When I saw this pocket-size book, I obviously had to read it! Jewellery in context is my personal mantra and the title of a lecture series I have been giving for over a decade: I can't emphasize enough how jewellery is part of a culture instead of an artform only. The subtitle, A multi-disciplinary framework for the study of jewellery, made my heart skip a beat: this could be a very useful publication for my research. And, is it....?
The book is the English translation of Marjan Ungers' PhD-thesis. She is a renowned Dutch jewellery historian, who sadly passed away two years ago. This translation of her 2010 thesis appeared in 2019 and is a valuable publication for anyone in the field of jewellery studies.
The book starts out with a chapter on definitions and classifications of jewellery, followed by an exploration of art history as foundation for the study of jewellery. In this chapter, the author argues that too often jewellery is regarded as an art form only. She then goes on to discuss the functions of jewellery in relation to personhood, before delving into angles from other disciplines. Humanities, the study of fashion and clothing, literature, economy and morality are examined, followed by an extra chapter on symbolism. In her evaluation finally, she argues that jewellery should be studies from various angles instead of only as 'art'.
For me personally, the book contained no new information: certainly not because I claim to know everything there is to know about the study of jewellery (that would be the day....), but because the line of reasoning the author advocates is not new to me. That is because of my training as an archaeologist, I suppose. Material culture to an archaeologist is an intermediary to gain knowledge about ancient cultures, and as such is always interpreted within a multidisciplinary framework. Jewellery is no different, it is looked at through the lenses of economy, religion, symbolism, social hierarchy, craftmanship, trade...The author herself remarks in her evaluation 'Such interferences have been used both in archaeology and in the study of material culture' (p 173-174)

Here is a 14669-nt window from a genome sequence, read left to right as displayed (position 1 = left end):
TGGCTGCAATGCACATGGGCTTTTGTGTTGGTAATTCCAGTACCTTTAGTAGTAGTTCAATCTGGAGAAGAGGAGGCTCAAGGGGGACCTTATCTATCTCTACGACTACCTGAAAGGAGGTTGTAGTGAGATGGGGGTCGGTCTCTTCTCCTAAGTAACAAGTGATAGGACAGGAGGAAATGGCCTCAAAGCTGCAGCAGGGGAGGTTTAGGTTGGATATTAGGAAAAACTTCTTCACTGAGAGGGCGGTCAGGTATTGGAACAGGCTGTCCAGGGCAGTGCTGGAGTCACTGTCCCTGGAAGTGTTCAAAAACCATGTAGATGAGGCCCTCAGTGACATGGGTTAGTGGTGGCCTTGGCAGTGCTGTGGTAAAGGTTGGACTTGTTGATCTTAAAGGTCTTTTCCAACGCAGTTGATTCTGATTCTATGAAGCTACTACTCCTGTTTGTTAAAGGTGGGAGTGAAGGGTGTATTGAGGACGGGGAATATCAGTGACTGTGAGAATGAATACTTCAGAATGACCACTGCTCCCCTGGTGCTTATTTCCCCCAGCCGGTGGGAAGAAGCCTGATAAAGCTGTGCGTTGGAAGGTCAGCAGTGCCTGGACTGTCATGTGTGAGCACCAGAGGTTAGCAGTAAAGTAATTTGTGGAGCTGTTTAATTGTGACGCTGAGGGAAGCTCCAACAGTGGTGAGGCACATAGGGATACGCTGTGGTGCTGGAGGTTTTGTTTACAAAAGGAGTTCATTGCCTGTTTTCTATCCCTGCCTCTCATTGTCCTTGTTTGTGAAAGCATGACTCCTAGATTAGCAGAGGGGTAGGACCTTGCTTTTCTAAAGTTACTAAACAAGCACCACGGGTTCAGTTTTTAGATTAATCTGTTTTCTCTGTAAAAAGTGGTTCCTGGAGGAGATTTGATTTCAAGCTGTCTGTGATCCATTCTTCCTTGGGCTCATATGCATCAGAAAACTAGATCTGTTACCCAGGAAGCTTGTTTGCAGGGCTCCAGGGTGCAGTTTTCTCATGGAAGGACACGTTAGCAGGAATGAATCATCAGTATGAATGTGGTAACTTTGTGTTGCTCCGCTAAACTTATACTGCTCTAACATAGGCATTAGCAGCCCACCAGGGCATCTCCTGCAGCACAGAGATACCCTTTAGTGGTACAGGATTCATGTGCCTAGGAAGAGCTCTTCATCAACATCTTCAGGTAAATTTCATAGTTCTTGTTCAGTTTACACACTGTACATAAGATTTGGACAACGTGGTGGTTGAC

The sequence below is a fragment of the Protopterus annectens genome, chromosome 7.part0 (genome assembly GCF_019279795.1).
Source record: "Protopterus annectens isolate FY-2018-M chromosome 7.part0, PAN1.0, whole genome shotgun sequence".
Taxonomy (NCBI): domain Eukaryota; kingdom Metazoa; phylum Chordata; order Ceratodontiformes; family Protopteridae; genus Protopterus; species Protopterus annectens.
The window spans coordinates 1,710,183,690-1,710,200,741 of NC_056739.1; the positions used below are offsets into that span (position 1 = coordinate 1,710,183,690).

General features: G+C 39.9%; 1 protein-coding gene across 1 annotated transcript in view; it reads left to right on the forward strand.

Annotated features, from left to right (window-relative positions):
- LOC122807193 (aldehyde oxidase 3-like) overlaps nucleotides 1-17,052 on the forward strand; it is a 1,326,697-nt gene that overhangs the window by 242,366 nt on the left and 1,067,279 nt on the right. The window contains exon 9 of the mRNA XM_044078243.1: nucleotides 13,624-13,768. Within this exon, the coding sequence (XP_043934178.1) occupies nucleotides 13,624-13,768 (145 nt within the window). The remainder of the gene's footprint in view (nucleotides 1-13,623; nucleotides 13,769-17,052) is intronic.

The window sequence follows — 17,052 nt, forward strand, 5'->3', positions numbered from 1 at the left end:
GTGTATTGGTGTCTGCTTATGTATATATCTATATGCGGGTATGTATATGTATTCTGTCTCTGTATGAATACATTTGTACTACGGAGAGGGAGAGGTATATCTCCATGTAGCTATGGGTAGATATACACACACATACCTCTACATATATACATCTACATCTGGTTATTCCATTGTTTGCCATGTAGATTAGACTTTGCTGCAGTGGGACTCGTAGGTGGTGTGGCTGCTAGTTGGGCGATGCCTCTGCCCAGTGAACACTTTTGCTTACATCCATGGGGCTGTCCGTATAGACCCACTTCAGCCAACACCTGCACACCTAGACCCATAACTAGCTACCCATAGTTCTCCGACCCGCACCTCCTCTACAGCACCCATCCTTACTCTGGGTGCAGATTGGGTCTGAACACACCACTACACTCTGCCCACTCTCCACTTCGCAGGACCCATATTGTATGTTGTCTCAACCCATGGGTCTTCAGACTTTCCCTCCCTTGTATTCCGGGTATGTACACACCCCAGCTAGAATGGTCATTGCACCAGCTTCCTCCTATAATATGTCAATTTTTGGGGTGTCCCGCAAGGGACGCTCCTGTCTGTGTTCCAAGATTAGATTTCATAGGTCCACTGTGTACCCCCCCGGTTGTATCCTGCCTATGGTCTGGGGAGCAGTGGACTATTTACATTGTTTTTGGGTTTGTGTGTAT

I do however highly recommend this book to everyone interested in jewellery studies. It explains and explores theoretical aspects underlying jewellery studies in a clear and concise manner, illustrates how these have historically grown and compares cross-disciplinary angles. As this is a thorough theoretical study, it has no illustrations: don't expect shiny jewellery pictures, but lots of sound thoughts on how to interpret jewellery.
So, should you want to engage in jewellery studies, read this book first! It will provide you with an excellent starting point and solid basis to consider jewellery within a multudisciplinary framework.
Jewellery in context. A multidisciplinary framework for the study of jewellery. By Marjan Unger.
229 pages, text only. Arnoldsche Art Publishers.
The book was purchased in a book store; also available through Amazon